Residents in Toledo, Ohio, have been warned not to drink from the city’s water supply after it was revealed Saturday that toxins were contaminating the water.
The governor has issued a state of emergency, and residents have been scrambling to local grocery stores in hopes of getting their hands on cases of bottled water.
Recent tests of the city’s water supply revealed that toxins, possibly from algae on Lake Erie, have caused a spike in microsystin in the water.
The levels of microsystin are currently fatal to animals and could cause humans to get sick.
The city’s mayor, D. Michael Collins, also told the residents that it was not safe to boil the water before using it because this could actually cause the toxins to become more concentrated.
With roughly 400,000 residents being advised not to drink, brush their teeth or even bathe with the water, grocery stores are struggling to keep any water on the shelves.
“It looked like Black Friday,” said Toledo resident Aundrea Simmons who was waiting in line to buy four cases of water. “I have children and elderly parents. They take their medication with water.”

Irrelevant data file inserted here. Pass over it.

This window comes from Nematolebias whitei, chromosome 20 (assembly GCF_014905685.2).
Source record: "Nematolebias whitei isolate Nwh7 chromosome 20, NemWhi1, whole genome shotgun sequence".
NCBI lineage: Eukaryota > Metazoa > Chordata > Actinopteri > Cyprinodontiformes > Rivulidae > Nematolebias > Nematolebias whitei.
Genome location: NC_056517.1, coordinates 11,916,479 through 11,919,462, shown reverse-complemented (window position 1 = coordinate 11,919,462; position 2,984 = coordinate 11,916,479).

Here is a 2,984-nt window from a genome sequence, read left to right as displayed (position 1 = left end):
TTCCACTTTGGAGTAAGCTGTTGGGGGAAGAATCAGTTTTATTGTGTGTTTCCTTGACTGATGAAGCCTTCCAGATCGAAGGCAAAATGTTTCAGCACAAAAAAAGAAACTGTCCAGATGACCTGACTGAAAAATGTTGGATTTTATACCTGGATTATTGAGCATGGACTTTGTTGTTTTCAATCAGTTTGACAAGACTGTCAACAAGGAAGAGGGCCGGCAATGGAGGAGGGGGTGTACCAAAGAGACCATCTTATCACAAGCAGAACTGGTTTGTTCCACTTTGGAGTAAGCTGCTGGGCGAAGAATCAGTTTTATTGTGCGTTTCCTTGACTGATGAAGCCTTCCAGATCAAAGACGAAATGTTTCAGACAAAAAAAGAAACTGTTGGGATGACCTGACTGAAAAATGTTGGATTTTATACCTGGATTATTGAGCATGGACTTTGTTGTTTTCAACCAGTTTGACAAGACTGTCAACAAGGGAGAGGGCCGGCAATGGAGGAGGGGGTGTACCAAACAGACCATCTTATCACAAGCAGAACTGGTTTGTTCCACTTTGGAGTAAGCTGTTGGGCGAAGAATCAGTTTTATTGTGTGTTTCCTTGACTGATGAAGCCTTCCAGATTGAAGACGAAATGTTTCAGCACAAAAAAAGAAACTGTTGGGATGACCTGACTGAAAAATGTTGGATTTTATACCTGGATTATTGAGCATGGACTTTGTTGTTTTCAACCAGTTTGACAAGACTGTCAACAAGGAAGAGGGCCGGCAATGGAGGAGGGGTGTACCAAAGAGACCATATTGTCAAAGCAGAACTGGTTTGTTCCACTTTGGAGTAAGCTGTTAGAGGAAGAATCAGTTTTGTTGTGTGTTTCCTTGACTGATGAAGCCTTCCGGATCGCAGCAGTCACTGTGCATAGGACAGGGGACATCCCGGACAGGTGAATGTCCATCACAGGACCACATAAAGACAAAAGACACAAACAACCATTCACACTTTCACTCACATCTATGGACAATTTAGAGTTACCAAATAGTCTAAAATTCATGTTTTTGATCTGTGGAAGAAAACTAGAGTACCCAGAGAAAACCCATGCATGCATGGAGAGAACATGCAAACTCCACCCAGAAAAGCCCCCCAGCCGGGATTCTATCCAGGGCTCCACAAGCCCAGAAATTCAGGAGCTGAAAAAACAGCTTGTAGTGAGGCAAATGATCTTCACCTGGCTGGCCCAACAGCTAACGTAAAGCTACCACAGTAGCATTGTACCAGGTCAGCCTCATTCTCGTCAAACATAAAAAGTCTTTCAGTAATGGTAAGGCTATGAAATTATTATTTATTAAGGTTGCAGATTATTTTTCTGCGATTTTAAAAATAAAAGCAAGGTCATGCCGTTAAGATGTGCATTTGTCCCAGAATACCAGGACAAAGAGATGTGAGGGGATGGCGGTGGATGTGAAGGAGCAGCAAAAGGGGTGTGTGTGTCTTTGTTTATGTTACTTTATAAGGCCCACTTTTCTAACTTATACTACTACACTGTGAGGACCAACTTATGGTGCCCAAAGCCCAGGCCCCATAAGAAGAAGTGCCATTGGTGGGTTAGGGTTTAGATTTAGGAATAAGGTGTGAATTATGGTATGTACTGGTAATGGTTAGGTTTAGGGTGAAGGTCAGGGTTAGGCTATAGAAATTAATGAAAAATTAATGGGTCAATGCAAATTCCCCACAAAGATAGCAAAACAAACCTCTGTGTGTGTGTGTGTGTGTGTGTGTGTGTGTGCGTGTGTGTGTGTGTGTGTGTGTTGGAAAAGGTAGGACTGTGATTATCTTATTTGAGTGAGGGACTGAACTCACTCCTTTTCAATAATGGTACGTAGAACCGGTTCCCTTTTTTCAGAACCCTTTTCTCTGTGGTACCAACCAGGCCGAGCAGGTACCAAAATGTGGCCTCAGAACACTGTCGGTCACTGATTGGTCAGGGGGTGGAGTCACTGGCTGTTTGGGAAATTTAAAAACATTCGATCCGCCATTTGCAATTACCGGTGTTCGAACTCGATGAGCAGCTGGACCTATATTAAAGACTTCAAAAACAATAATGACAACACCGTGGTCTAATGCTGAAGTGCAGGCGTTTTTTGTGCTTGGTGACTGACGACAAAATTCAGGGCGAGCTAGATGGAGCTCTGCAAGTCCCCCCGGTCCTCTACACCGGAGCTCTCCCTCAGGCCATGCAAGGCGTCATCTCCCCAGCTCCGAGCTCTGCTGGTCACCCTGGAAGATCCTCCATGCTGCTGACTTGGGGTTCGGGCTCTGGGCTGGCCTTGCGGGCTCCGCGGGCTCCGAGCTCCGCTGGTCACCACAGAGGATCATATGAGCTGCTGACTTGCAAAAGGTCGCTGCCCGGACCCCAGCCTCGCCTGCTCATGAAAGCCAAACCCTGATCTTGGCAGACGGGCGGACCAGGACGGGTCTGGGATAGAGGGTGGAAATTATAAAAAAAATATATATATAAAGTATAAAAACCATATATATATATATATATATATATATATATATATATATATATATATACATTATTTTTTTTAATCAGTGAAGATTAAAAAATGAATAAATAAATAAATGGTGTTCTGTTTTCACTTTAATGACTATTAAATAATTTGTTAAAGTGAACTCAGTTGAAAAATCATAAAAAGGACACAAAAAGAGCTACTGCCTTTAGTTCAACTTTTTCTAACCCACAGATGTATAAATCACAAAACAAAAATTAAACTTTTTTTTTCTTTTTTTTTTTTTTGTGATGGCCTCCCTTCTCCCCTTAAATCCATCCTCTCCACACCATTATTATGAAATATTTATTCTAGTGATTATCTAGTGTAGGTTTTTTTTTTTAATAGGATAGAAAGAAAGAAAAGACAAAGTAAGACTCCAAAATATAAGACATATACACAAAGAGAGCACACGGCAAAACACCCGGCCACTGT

Ohio Gov. John Kasich is not sure how long the advisory will be in effect.
“We don’t really want to speculate on this,” he told The Associated Press. “When it comes to this water, we’ve got to be very careful.”
He added that he understands how frustrating this situation is for residents but assures the people of Toledo that a solution is on the way.
While the cause of the sudden spike in toxins has not been confirmed, it is believed that the toxins came from an unexpected algae bloom.
In recent years, algae blooms have become more frequent at the western end of Lake Erie, but scientists predicted the large bloom would not occur until September.
The state has already started bringing in water to the Toledo area, and other organizations like the Red Cross have been spotted distributing water to families in need.
Grocery store chains are being asked to divert as much water as they possibly can to stores in Toledo, and large containers of water are being filled at a prison about 130 miles north of the city, according to the spokesman for the Ohio Department of Public Safety.
City officials had hoped to have an update about how long the advisory would last by Saturday night, but no new information was released as of Sunday morning.
It was reported that stores up to 50 miles away were reporting bottled water shortages as residents flocked to their stores.
Neighboring communities are offering free water for residents who come in with their own containers to fill up.
No reports have surfaced of anyone becoming seriously ill after consuming the water.